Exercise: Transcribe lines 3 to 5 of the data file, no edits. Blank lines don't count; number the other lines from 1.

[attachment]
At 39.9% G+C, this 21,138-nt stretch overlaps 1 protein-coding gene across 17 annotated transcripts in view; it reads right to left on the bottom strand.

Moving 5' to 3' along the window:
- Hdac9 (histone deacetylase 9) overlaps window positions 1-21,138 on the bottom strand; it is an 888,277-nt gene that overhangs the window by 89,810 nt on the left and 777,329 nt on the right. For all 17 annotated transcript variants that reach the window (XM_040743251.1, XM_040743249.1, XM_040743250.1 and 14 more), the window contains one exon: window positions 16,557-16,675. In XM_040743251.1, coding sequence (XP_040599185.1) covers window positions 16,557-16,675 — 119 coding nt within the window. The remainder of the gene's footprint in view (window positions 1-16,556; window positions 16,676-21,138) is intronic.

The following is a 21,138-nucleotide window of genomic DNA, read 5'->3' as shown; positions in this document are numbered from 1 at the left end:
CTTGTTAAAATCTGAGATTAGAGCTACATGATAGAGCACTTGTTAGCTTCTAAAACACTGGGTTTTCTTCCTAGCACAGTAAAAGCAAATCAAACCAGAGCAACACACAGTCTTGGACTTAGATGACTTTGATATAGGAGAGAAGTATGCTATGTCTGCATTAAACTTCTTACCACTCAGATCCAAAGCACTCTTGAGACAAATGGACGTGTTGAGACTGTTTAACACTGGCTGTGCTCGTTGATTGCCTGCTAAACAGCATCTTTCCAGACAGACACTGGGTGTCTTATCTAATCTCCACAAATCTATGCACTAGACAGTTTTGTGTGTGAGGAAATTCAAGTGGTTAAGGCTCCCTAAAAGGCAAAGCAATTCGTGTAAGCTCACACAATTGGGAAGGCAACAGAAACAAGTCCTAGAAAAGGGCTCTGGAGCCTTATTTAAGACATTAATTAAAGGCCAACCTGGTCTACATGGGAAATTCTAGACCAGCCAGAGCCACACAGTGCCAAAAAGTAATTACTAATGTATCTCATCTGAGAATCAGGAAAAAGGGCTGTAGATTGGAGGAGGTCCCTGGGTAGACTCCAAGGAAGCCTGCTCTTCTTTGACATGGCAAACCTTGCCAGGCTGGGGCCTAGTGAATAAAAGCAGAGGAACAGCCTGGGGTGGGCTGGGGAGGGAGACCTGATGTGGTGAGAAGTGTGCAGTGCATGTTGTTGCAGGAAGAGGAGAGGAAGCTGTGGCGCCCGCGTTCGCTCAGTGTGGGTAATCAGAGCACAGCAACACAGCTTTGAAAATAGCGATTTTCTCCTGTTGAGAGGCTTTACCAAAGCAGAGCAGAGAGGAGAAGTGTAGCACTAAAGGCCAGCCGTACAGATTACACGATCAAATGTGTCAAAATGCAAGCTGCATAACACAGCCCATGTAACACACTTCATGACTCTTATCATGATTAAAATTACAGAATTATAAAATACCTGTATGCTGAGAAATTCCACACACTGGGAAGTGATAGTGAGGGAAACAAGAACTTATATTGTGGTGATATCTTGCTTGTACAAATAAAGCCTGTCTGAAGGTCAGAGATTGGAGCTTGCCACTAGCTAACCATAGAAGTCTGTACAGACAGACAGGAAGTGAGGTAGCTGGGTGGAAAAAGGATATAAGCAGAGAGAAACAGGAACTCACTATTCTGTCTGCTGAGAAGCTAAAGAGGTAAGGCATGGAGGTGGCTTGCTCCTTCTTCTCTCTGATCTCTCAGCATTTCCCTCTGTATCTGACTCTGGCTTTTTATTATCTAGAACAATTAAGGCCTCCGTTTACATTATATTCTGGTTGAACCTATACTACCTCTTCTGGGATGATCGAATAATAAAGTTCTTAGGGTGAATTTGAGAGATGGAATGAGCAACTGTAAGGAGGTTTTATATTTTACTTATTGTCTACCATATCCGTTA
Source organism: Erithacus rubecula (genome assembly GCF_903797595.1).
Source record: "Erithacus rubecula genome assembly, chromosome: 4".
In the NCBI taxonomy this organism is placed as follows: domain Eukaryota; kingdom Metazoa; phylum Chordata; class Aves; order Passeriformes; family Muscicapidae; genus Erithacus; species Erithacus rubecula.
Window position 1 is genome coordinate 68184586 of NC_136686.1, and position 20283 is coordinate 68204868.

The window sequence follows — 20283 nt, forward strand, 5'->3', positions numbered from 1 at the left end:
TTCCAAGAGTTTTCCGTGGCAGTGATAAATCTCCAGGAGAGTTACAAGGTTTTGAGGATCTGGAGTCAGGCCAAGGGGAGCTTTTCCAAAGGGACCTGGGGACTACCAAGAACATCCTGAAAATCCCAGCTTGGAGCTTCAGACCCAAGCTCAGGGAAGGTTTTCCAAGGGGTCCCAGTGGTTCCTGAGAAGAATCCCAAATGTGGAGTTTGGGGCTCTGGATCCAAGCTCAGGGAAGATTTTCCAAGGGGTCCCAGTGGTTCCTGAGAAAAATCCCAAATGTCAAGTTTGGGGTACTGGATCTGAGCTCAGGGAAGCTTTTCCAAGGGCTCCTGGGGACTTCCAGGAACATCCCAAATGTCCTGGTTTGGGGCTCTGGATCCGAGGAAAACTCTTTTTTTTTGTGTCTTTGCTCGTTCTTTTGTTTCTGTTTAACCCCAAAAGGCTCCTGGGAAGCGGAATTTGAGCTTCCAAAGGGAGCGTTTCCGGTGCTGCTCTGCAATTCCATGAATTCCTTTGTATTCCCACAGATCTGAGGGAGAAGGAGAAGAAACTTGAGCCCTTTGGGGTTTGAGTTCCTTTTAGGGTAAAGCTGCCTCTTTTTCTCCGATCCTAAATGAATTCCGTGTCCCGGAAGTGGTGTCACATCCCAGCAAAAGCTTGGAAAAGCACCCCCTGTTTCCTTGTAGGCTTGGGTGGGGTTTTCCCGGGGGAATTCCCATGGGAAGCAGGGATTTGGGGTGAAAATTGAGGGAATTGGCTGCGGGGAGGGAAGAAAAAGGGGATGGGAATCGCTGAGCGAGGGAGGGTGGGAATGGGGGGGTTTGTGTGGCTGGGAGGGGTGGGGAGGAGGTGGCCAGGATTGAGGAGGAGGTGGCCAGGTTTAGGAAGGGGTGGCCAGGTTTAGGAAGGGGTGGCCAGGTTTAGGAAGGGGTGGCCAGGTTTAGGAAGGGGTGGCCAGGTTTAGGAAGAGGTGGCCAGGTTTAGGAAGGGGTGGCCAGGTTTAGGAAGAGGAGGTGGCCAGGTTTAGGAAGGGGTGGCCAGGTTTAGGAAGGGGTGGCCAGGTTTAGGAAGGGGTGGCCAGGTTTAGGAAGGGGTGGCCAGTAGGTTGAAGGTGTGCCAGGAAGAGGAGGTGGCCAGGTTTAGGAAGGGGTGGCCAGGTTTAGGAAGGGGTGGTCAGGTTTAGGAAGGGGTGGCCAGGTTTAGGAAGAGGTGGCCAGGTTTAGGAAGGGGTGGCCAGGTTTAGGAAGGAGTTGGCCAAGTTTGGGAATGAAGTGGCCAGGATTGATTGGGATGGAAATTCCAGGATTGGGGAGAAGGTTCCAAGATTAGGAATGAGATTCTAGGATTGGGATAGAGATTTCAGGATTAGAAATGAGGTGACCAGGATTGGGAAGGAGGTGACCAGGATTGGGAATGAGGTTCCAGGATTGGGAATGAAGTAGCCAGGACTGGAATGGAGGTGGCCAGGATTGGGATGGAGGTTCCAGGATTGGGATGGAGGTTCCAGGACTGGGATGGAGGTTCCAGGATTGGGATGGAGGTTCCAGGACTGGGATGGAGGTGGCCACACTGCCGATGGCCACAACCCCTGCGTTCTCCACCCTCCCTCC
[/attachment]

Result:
- Hdac9 (histone deacetylase 9) overlaps window positions 1-21,138 on the bottom strand; it is an 888,277-nt gene that overhangs the window by 89,810 nt on the left and 777,329 nt on the right. For all 17 annotated transcript variants that reach the window (XM_040743251.1, XM_040743249.1, XM_040743250.1 and 14 more), the window contains one exon: window positions 16,557-16,675. In XM_040743251.1, coding sequence (XP_040599185.1) covers window positions 16,557-16,675 — 119 coding nt within the window. The remainder of the gene's footprint in view (window positions 1-16,556; window positions 16,676-21,138) is intronic.

The following is a 21,138-nucleotide window of genomic DNA, read 5'->3' as shown; positions in this document are numbered from 1 at the left end:
CTTGTTAAAATCTGAGATTAGAGCTACATGATAGAGCACTTGTTAGCTTCTAAAACACTGGGTTTTCTTCCTAGCACAGTAAAAGCAAATCAAACCAGAGCAACACACAGTCTTGGACTTAGATGACTTTGATATAGGAGAGAAGTATGCTATGTCTGCATTAAACTTCTTACCACTCAGATCCAAAGCACTCTTGAGACAAATGGACGTGTTGAGACTGTTTAACACTGGCTGTGCTCGTTGATTGCCTGCTAAACAGCATCTTTCCAGACAGACACTGGGTGTCTTATCTAATCTCCACAAATCTATGCACTAGACAGTTTTGTGTGTGAGGAAATTCAAGTGGTTAAGGCTCCCTAAAAGGCAAAGCAATTCGTGTAAGCTCACACAATTGGGAAGGCAACAGAAACAAGTCCTAGAAAAGGGCTCTGGAGCCTTATTTAAGACATTAATTAAAGGCCAACCTGGTCTACATGGGAAATTCTAGACCAGCCAGAGCCACACAGTGCCAAAAAGTAATTACTAATGTATCTCATCTGAGAATCAGGAAAAAGGGCTGTAGATTGGAGGAGGTCCCTGGGTAGACTCCAAGGAAGCCTGCTCTTCTTTGACATGGCAAACCTTGCCAGGCTGGGGCCTAGTGAATAAAAGCAGAGGAACAGCCTGGGGTGGGCTGGGGAGGGAGACCTGATGTGGTGAGAAGTGTGCAGTGCATGTTGTTGCAGGAAGAGGAGAGGAAGCTGTGGCGCCCGCGTTCGCTCAGTGTGGGTAATCAGAGCACAGCAACACAGCTTTGAAAATAGCGATTTTCTCCTGTTGAGAGGCTTTACCAAAGCAGAGCAGAGAGGAGAAGTGTAGCACTAAAGGCCAGCCGTACAGATTACACGATCAAATGTGTCAAAATGCAAGCTGCATAACACAGCCCATGTAACACACTTCATGACTCTTATCATGATTAAAATTACAGAATTATAAAATACCTGTATGCTGAGAAATTCCACACACTGGGAAGTGATAGTGAGGGAAACAAGAACTTATATTGTGGTGATATCTTGCTTGTACAAATAAAGCCTGTCTGAAGGTCAGAGATTGGAGCTTGCCACTAGCTAACCATAGAAGTCTGTACAGACAGACAGGAAGTGAGGTAGCTGGGTGGAAAAAGGATATAAGCAGAGAGAAACAGGAACTCACTATTCTGTCTGCTGAGAAGCTAAAGAGGTAAGGCATGGAGGTGGCTTGCTCCTTCTTCTCTCTGATCTCTCAGCATTTCCCTCTGTATCTGACTCTGGCTTTTTATTATCTAGAACAATTAAGGCCTCCGTTTACATTATATTCTGGTTGAACCTATACTACCTCTTCTGGGATGATCGAATAATAAAGTTCTTAGGGTGAATTTGAGAGATGGAATGAGCAACTGTAAGGAGGTTTTATATTTTACTTATTGTCTACCATATCCGTTA